Thursday, June 30, 2011

Last night in Ili

I'm halfway through this Xinjiang excursion and thus far I have ridden a horse, watched a horse race, eaten horse and drank fermented mare milk. So perhaps it's no surprise that tonight I skipped the last smokey/boozy county government banquet to entertain Mr. Ed's revenge in my business suite (the foreigners got the best rooms). I sat down next to the county PR head and was pretty sure watching people eat oily spicy Chinese food wasn't going to do anything for my mounting nausea: "Mr. Wang, I'm really sorry but I don't feel well. I'm leaving." "Just eat a little bit." "Certainly wont."

I'm not sure "certainly wont" was the polite/grammatical response, but hopefully he understood it was a I-seriously-don't-feel-good reply and not a big F you.

It's been fun out here in Kazakh country. The vast majority of people in this county are Kazakh but all of the government officials we've met, with the exception of one Kazakh PR lady, have been Han Chinese (at least I'm pretty sure, I didn't poll them all). We've visited a lot of farms, where all the farmers have told us how much the government policies have helped them...

But we also drove through gorgeous countryside, got to go on a little hike yesterday and saw some fun traditional dance performances.

I'm basically having a cultural experience inside a cultural experience, since I'm seeing Xinjiang for the first time, but I'm also the only Western journalist (and one of three foreigners) on a tour full of Chinese media.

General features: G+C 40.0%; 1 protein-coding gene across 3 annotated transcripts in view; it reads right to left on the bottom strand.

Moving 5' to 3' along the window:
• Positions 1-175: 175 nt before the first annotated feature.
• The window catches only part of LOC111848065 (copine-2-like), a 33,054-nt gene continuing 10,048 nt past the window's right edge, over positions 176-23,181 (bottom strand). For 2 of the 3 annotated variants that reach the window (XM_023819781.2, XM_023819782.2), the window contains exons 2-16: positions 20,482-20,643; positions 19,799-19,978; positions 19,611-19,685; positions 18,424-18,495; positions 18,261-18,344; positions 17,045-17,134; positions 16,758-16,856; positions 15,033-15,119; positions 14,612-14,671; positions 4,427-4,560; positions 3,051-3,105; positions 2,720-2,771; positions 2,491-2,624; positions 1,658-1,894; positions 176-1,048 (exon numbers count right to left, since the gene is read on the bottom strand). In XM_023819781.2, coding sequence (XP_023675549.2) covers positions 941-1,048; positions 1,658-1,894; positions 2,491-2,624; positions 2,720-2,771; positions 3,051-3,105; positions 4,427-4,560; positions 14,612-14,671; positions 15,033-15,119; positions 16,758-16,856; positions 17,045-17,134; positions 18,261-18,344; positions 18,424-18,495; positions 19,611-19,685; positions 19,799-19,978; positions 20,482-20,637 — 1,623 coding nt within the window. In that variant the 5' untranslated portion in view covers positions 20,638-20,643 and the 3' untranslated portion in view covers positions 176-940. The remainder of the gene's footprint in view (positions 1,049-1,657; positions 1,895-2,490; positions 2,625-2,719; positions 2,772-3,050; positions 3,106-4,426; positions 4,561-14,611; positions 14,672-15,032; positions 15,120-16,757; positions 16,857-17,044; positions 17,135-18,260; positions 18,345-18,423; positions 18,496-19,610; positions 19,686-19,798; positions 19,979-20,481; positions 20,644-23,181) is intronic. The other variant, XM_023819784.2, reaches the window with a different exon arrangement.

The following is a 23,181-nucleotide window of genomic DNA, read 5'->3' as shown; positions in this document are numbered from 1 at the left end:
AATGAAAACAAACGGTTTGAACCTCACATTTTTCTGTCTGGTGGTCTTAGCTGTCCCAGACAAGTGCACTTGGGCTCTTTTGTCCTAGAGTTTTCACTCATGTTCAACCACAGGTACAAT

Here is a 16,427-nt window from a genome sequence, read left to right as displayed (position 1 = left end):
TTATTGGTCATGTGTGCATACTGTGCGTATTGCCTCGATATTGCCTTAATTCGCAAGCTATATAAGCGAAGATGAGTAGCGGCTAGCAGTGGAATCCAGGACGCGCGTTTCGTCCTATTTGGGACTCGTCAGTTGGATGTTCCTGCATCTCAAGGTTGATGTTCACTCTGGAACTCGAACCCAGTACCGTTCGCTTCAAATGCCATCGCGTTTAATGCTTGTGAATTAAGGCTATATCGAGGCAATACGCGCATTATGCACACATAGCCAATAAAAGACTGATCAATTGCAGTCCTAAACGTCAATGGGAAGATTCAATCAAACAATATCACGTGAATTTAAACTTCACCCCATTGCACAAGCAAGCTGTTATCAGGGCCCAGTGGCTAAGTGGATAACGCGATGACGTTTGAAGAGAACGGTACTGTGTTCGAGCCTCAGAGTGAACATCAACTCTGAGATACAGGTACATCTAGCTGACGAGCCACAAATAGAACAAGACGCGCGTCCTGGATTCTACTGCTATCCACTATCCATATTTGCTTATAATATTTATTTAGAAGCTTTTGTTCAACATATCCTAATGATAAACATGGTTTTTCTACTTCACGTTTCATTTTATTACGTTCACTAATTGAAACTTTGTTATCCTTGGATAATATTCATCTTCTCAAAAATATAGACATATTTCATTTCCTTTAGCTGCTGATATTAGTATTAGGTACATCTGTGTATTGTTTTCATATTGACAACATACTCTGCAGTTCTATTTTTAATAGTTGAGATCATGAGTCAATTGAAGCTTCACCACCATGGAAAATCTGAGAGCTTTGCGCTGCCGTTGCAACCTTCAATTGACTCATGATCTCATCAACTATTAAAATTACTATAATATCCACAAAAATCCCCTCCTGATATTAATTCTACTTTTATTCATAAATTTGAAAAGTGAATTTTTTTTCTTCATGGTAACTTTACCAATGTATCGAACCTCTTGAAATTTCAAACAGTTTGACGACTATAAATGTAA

I've been pretty cool about being the whitey sideshow up until now. I take pictures with people whenever they ask. I don't mind the other journalists surreptitiously stealing shots of me. I've danced (horribly) after the banquet dinners whenever I was asked. Hell, last night I got up and belted out "Happy Birthday" in front of the banquet hall when they asked me to sing.

I've spoken to a handful of Xinjiang people and many say I'm the first American they've met. And I don't think the other journalists I'm with have had much interaction with Westerners (only two speak fluent English, I communicate in Mandarin with the rest).

It's important to me to be a good sport and be cheerful, but I just about came to the end of my rope today after being pushed (and I do mean physically) into a photo opp with a group of Mongolian dancers by another journalist. "No, I don't want to!" It was a bit awkward afterward, I probably would have taken the photo but it just grinds my gears when people (particularly men I don't know well) touch me without forewarning. Then at lunch someone at our table said, "Oh Leslie, you're good at drinking [I had three small shots of bai jiu over the course of dinner the previous night, hardly impressive] tonight you should have a drinking contest with them." "Ha ha! Certainly wont!"

I'm going to have to ask Teacher Liz about the appropriateness of "certainly wont" as it seems to have wormed it's way well into my conversation arsenal.

Now as I sit here, typing and griping, four of our group members (including the pusher and the drinking contest guy) just came to my door to offer to take me to the hospital ("NOOOooonononno thank you") and then came back up to my room with stomach medicine.

In fact, everyone in our group has been lovely to me. Everyone wants to make sure I know what's going on, everyone gives me food, asks how I like things, basically they all take care of me up, down and sideways. It's just my patience wears thin with all the attention. But patience is definitely one of the things China is constantly teaching me.

1 comment:

Michael Rettig said...

The drinking contest comment reminded me of the scene near the beginning of Raiders of the Lost Ark. I suppose patience is required when you're the only white person in the vicinity. To them, the novelty is probably only a few steps removed from traveling with a Martian.

Isn't eating a horse bad karma?